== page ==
The whole scene was really spooky, with the neglected home’s shadows slinking away from the fading sunlight in to the rippling reeds. She was half ready to turn and run back to the safety of the cave – she could already picture herself tearing through the woods faster and faster with wild scenes from horror movies playing in her head. The place practically looked like she’d find a corpse just lying there on the front porch, never to roam the surrounding forest again. Suddenly everything seemed to become eerily quiet, and grew even a little darker, almost imperceptibly so.
Larkin shook her head. This was silly. There would be no one anywhere near that house, why should there be? Why not poke around a little bit and have something interesting to do instead of wandering around aimlessly? She’d have a nice little ghost story to share by the fire later. Besides, it would be the best source of firewood she’d been able to find by far. She checked the sky, and found the light still just strong enough for her to safely check it out and have time to get back before it got too dark.
She swallowed hard, and held her borrowed Colt 1911 at the ready once again. She’d gotten lax about carrying it properly through the forest. Resolved, she plunged in to the high wild grasses of the clearing, cutting a path through them for what must have been the first time in many years, she realized. With every step the house seemed to yawn larger before her, still ominously pitch black inside.
Finally she was within a few feet of it, trying to convince herself that now that she was this close, it wasn’t really that bad. She was too rattled to notice that it only appeared to be so dark inside because of the position of the sun, and it wasn’t that difficult to see in to any longer. She inched closer, knowing that she should at least walk all the way around it and verify that there were in fact no crazy villagers or shamans waiting to string her up for dinner, but she was too curious about what would be waiting inside the house.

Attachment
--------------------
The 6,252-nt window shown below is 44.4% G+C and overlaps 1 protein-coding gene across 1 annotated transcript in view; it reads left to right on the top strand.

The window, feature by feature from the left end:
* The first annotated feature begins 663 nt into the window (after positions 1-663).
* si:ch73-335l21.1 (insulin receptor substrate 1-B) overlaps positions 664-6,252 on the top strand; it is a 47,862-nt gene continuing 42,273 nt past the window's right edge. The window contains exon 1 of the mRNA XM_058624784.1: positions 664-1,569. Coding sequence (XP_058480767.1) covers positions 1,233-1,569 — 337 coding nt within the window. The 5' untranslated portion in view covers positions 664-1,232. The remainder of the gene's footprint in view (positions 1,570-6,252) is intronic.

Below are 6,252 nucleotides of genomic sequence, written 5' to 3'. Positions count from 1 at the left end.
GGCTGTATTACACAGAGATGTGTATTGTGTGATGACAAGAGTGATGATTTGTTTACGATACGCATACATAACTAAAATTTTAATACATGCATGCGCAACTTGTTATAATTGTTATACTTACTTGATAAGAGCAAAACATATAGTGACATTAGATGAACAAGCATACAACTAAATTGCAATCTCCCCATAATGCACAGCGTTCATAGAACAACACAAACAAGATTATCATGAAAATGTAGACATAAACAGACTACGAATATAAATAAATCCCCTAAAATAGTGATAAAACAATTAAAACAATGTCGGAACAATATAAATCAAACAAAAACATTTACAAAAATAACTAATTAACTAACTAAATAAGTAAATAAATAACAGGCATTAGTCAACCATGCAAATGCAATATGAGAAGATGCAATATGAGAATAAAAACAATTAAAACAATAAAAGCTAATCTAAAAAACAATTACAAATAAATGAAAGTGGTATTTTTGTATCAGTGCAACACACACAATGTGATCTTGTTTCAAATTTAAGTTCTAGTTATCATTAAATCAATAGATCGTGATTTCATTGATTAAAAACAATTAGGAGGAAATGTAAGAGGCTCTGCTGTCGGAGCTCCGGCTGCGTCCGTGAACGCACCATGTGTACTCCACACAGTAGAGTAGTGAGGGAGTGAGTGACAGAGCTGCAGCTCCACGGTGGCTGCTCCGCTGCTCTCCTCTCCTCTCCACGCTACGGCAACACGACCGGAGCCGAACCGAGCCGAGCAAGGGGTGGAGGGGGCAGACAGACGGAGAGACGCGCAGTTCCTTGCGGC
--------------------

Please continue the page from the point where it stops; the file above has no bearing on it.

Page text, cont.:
She found a table just inside one of the windows, and on it sat a picture of a woman encased in a silver frame, now very tarnished and worn. The woman was young, perhaps as young as Larkin, with beautiful dark glowing skin and her hair set in a style that reminded Larkin of pictures from the 2010-decade. She was sitting by the beach in the sun, very happy. Larkin looked past the table, further in to the depths of the house, and could make out a simply furnished living room, with chairs and a table and a few other personal belongings.
Who must that woman have been? Was she living here with her lover or even a family all those years ago? What made them leave and never come back? There was no knowing. It was a strange reminder of how the people of Tortola and likely so many other island nations fled from the ESU to find a home somewhere else. And when they returned – if they returned – they found a sad shadow of what their life used to be.
A balmy breeze rustled the grasses around her, pulling Larkin out of her reverie with a start and giving her a chill as she turned quickly to look around the clearing, her heart pounding in her chest. The eeriness of scene had crept back in, and she realized that she’d lose the precious sunlight if she didn’t become more brisk about her mission. She circled the house, trying to keep her imagination from running wild again, and found a nice collection of wooden siding that had fallen off and dried out in the sun, perfect for their fire. She walked through the tall grasses nearby and pulled up as much as she could stuff in to her bag for their bedding, then gathered up all the wood she could carry. She hurried back across the clearing, not without a few backward lingering glances at the haunting little home. It would stay in her memory for a long time.